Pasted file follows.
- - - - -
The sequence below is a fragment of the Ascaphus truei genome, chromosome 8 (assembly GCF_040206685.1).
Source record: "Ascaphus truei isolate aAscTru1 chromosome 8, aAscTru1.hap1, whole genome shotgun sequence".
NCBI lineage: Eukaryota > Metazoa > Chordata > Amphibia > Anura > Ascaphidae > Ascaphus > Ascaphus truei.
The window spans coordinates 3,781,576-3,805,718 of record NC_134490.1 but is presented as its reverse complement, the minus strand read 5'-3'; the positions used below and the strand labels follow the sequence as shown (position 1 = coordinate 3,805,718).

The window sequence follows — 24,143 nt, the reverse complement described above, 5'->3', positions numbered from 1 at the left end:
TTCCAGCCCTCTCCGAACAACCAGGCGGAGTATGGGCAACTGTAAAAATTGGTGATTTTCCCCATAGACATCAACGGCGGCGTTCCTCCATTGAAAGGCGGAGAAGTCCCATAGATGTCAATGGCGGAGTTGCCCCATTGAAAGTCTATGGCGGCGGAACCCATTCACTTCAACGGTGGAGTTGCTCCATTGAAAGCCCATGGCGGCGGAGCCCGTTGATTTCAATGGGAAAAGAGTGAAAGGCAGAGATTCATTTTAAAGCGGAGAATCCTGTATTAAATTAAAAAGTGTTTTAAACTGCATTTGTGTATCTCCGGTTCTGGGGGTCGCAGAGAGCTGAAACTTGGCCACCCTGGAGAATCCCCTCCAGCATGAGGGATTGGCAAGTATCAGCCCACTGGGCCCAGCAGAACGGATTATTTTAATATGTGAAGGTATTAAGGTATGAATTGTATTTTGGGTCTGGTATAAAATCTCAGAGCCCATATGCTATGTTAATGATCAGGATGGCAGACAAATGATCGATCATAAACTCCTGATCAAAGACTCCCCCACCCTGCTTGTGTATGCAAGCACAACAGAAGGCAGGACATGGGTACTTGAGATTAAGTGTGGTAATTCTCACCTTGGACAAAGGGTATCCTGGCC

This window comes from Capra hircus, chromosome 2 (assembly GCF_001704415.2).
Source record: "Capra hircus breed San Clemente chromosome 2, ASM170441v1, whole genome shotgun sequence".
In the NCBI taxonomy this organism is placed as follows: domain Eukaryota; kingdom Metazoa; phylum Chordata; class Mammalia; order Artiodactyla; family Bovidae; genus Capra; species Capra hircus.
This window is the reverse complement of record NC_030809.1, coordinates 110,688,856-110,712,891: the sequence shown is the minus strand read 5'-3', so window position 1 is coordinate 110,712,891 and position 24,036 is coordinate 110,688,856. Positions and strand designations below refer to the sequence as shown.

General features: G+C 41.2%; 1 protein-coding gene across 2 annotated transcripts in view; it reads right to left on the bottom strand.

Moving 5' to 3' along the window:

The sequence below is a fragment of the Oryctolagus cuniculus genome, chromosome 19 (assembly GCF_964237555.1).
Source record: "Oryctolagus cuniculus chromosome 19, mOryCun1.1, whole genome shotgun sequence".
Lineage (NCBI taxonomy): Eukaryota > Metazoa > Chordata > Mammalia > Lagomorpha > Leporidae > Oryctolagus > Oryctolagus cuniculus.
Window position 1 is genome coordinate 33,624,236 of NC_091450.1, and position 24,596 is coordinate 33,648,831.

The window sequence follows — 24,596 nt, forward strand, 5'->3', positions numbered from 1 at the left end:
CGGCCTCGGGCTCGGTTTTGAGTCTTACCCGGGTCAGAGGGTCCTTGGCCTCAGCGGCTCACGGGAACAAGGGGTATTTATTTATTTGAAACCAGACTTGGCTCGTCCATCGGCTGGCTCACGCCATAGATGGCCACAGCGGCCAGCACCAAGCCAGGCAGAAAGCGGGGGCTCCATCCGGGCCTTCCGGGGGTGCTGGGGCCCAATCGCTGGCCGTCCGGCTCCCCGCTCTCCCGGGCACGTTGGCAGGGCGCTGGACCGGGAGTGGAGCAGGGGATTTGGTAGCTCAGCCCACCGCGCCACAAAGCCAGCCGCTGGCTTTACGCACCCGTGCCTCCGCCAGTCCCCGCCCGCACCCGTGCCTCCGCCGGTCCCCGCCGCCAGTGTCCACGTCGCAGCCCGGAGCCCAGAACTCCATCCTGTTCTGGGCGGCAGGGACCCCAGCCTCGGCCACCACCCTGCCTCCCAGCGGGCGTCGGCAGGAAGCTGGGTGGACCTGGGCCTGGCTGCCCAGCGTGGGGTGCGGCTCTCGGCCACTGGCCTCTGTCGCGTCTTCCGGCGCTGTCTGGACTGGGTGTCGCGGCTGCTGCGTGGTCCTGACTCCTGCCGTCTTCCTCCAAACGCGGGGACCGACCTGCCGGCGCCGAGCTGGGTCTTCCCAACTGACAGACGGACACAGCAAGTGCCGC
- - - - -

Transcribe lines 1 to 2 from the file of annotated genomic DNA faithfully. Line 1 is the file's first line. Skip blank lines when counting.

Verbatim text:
The sequence below is a fragment of the Ascaphus truei genome, chromosome 8 (assembly GCF_040206685.1).
Source record: "Ascaphus truei isolate aAscTru1 chromosome 8, aAscTru1.hap1, whole genome shotgun sequence".